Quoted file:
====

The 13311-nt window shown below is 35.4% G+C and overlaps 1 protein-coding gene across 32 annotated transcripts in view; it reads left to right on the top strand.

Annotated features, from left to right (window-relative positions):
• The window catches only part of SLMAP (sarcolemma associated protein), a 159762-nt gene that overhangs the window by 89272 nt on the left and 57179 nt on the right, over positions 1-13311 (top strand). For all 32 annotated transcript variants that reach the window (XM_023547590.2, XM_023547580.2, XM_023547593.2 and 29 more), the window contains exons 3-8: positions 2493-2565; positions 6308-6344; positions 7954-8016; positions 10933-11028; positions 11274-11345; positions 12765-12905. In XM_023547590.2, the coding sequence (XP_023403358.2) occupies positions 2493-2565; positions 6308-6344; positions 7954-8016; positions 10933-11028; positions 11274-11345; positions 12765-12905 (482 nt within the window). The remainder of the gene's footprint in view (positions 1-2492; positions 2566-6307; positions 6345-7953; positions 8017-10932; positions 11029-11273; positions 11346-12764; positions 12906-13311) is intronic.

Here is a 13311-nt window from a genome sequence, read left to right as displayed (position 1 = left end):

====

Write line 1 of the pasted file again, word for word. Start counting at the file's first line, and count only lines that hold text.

The 13311-nt window shown below is 35.4% G+C and overlaps 1 protein-coding gene across 32 annotated transcripts in view; it reads left to right on the top strand.